Inspired by the UN’s declaration of February 21 as International Native Language Day, some 100 scholars and activists met over the weekend in Chuvashia and demanded that Moscow reverse course and restore the non-Russian language component in the schools of the republics in the Russian Federation.
Three aspects of this meeting are worth noting. First, it is another indication of the way in which activists within the Russian Federation are affected by the actions of international organizations. Second, it is a measure of just how sensitive language issues are for the more than 35 million people in the Russian Federation who do not speak Russian as a native language.
And third, and perhaps most important, it is a sign that increasingly various non-Russian groups are prepared to work together on common issues rather than pursue more narrowly circumscribed national goals, a trend that if it continues could challenge in Moscow more seriously than any one group has been able to do up to now.
On Saturday, for what organizers said was “the first time in the history of the non-Russian peoples of Russia,” a forum took place which attracted representatives of public organizations involved in the preservation and development of the native languages of the indigenous peoples” of the country.
Reports about the meeting are still scanty, but some idea about both the range of speakers and their feelings is conveyed by the following selected list of speakers, their positions, and their topics. Fandas Safiullin of Tatarstan spoke on “Federal Law No. 309 as a Threat to the Native Non-Russian Languages and Unity of the Peoples of the Russian Federation.
Ektor Alos, a Chuvash who is a member of the International Committee of Ethnic Freedom, discussed “Certain Conclusions from the European Experience of Normalizing National Languages.” Fayruza Garipova, a linguist at the Bashkir Academy of Sciences, talked about “The Linguistic Behavior of Non-Russians under Conditions of Two State Languages.”
Ivan Manuyev, a Buryat pensioner who is a member of the Congress of the Buryat People, discussed “The Nationality Question and the Linguistic Rights of Nations.” And Yangurchi Adzhiyev, a Nogay expert from Daghestan, spoke on “The Problems of the Study of the Native Language of the Nogays of Russia.”
In his report, an abbreviated version of which has been published, Safiullin spoke with passion about the threat to non-Russian languages and the need to invoke international norms to defend them against Moscow’s policies, especially as the Russian government has become increasingly nationalistic.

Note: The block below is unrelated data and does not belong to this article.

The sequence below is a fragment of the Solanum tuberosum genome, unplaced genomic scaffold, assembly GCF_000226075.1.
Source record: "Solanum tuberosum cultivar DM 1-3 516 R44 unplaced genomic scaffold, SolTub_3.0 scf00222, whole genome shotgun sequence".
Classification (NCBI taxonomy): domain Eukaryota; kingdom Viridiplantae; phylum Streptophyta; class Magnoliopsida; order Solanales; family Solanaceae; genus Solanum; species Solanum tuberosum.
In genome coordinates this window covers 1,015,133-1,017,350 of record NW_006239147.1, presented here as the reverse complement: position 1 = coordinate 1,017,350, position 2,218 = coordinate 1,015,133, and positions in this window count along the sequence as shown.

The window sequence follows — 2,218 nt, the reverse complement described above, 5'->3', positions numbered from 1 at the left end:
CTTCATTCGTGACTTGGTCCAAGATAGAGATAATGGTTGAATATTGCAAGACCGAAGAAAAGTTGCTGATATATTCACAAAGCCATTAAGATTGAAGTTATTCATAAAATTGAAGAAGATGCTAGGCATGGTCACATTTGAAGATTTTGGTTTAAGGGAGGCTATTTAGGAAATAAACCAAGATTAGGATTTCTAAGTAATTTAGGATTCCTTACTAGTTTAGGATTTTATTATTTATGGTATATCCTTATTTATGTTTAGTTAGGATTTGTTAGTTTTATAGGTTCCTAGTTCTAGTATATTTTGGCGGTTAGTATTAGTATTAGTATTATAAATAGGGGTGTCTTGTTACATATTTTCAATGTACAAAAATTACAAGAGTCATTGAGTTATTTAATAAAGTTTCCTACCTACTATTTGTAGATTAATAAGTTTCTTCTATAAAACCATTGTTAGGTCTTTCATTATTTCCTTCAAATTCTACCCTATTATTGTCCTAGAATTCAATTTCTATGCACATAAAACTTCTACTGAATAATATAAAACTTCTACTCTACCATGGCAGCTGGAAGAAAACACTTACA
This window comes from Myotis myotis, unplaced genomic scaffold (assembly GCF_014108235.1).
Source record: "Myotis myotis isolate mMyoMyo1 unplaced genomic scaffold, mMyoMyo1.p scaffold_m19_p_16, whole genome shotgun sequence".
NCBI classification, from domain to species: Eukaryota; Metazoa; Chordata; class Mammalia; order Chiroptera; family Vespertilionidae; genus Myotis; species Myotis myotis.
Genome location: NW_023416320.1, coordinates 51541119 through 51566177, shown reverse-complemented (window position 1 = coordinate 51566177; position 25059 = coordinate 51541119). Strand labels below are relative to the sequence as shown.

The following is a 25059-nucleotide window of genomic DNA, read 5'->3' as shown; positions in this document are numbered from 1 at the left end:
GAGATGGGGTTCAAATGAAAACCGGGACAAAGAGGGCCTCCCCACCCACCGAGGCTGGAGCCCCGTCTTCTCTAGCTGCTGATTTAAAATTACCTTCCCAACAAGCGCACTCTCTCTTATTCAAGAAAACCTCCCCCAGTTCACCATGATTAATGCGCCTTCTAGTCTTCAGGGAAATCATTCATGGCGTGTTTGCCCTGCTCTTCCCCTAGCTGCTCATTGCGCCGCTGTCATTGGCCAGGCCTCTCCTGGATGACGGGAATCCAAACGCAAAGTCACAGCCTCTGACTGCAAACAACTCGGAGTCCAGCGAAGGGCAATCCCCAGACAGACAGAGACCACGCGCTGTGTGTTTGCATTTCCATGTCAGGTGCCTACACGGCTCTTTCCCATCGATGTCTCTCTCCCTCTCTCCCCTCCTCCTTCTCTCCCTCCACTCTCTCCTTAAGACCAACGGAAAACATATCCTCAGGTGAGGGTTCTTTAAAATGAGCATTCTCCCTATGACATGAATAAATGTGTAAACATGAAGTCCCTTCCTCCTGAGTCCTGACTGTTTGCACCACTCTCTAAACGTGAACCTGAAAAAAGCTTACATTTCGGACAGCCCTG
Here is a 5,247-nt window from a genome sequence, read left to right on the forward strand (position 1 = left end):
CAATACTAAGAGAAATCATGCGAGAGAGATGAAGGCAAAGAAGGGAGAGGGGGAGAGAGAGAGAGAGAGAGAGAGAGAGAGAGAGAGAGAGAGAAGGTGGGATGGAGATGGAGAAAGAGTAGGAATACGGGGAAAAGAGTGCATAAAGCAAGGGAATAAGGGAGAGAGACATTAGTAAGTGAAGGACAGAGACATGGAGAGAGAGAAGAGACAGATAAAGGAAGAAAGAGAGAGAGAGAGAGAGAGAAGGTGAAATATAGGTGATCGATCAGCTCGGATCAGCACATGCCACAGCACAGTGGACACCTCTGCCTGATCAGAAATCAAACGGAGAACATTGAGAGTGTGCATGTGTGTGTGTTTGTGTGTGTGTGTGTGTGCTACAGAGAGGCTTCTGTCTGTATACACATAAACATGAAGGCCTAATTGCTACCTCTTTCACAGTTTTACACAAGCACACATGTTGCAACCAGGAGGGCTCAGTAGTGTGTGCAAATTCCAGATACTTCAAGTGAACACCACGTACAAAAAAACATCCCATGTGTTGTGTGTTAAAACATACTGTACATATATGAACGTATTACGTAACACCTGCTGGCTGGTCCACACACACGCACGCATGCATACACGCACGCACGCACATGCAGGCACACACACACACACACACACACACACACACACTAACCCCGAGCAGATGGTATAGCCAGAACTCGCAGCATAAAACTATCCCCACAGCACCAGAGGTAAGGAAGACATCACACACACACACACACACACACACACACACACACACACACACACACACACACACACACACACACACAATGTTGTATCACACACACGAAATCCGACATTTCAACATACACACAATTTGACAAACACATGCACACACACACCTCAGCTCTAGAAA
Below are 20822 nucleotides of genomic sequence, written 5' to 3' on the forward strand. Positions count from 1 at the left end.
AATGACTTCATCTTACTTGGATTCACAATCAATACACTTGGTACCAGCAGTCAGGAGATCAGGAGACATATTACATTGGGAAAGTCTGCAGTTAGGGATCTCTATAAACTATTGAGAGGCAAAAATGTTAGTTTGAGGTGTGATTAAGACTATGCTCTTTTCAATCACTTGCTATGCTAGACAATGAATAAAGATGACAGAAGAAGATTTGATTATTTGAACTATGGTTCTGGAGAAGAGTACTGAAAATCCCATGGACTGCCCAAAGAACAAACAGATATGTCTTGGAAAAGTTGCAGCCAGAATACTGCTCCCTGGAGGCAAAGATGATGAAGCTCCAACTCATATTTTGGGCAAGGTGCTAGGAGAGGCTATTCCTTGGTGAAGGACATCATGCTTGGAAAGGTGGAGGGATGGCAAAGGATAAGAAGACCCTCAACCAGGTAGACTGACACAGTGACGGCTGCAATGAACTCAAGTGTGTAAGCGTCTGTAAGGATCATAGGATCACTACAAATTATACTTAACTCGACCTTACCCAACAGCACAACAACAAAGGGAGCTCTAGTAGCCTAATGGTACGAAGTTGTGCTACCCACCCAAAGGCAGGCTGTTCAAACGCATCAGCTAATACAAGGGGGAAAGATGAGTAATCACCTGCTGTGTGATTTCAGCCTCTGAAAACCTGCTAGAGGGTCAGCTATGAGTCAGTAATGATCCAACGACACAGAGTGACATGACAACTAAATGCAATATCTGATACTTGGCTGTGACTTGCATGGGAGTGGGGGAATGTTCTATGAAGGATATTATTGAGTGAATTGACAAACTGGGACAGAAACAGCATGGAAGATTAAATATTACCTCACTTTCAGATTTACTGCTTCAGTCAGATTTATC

He began by recalling the unfortunate statement of a Duma official nine years ago that “We should not be glad that we have a multi-national state. This is our misfortune.” From that attitude came the controversial December 2007 law which eliminated or severely restricted the national regional and national language components from non-Russian schools.
Such restrictions, Safiullin continued, resemble those that the Nazis planned to introduce in the territories they occupied in order to destroy those nations the German regime felt had no place under the sun. Now, the Russian government is doing much the same thing, and non-Russians must speak out as a group against these measures.
They must demand that Moscow change its current policies because they are “unworthy of a civilized state” and “a form of discrimination of citizens on the basis of national and linguistic categories,” he said. And she added that non-Russians must have the right to “educate our children and grandchildren in their native language from the first school bell onwards.”
“The language of each people is no less native than the language of those who strive to establish in a multinational country their own language diktat,” he said. Indeed, “a native language is the spirit and living history of the people, its centuries old culture, the basis of its historical uniqueness and future development.”
In addition to adopting messages to this effect to Russian leaders, the participants agreed to hold another forum of the group in Bashkortostan and to work to ensure that the ties such forums are forging among various non-Russian groups will increase in order to allow them to put more pressure on Moscow to change course.
Source: Window on Eurasia